# Question 54f82

##### 1 Answer
Apr 10, 2016

${\text{0.6777 moles C"_12"H"_22"O}}_{11}$

#### Explanation:

Your strategy here will be to use Avogadro's number to convert the number of atoms of carbon to moles of carbon, then use the molecular formula of sucrose, ${\text{C"_12"H"_22"O}}_{11}$, to find how many moles of this compound would contain that many moles of carbon.

So, you know that you're dealing with a sample of sucrose that is known to contain $4.897 \cdot {10}^{24}$ atoms of carbon, $\text{C}$.

In order to convert this to moles of carbon, use the fact that a mole of atoms is defined as a collection of $6.022 \cdot {10}^{23}$ atoms.

$\textcolor{b l u e}{| \overline{\underline{\textcolor{w h i t e}{\frac{a}{a}} \text{1 mole atoms" = 6.022 * 10^(23)"atoms} \textcolor{w h i t e}{\frac{a}{a}} |}} \to}$ Avogadro's number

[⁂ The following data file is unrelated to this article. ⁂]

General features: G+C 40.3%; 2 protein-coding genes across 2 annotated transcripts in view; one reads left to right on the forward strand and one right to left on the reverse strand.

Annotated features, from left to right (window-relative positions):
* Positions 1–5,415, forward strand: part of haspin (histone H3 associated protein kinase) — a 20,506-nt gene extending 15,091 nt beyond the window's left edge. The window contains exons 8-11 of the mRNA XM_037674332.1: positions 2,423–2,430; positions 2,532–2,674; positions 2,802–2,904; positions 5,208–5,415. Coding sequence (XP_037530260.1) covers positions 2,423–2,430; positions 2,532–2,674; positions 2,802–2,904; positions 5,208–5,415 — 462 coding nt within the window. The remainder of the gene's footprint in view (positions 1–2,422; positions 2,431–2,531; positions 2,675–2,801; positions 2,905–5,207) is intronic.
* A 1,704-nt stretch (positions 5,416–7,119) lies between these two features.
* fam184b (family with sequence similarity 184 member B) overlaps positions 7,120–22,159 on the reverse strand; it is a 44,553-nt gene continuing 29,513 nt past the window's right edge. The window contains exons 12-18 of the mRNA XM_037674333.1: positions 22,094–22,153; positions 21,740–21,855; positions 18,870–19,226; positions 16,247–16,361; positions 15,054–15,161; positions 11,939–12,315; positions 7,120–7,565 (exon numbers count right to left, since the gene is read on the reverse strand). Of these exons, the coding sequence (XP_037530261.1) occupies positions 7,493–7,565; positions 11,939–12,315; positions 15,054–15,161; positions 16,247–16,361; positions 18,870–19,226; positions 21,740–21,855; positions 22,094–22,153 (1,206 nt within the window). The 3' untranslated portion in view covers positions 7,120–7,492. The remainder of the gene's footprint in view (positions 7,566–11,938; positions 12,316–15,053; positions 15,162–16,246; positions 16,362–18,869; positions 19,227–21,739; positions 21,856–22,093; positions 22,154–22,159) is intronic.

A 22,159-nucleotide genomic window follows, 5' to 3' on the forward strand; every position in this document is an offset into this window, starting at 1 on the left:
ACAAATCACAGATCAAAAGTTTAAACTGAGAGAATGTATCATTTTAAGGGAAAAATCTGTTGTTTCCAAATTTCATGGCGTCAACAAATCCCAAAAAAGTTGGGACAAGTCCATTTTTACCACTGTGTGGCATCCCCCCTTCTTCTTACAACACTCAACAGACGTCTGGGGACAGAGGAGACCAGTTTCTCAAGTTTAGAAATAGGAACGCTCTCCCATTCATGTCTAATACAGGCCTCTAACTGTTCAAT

You can say that the sample of sucrose contains

4.897 * 10^(24)color(red)(cancel(color(black)("atoms"))) * "1 mole C"/(6.022 * 10^(23)color(red)(cancel(color(black)("atoms")))) = "8.132 moles C"#

Now that you know how many moles of carbon you have in your sample, use the fact that one molecule of sucrose contains

• twelve atoms of carbon, $12 \times \text{C}$
• twenty two atoms of hydrogen, $22 \times \text{H}$
• eleven atoms of oxygen, $11 \times \text{O}$

The carbon atoms are shown here in black, the oxygen atoms in red, and the hydrogen atoms in white.

So, if one molecule of sucrose contains $12$ atoms of carbon, it follows that one mole of sucrose will contain $12$ moles of carbon.

This means that the number of moles of carbon you have here will be enough to make up

$8.132 \textcolor{red}{\cancel{\textcolor{b l a c k}{\text{moles C"))) * "1 mole sucrose"/(12color(red)(cancel(color(black)("moles C")))) = color(green)(|bar(ul(color(white)(a/a)"0.6777 moles sucrose} \textcolor{w h i t e}{\frac{a}{a}} |}}}$

The answer is rounded to four sig figs.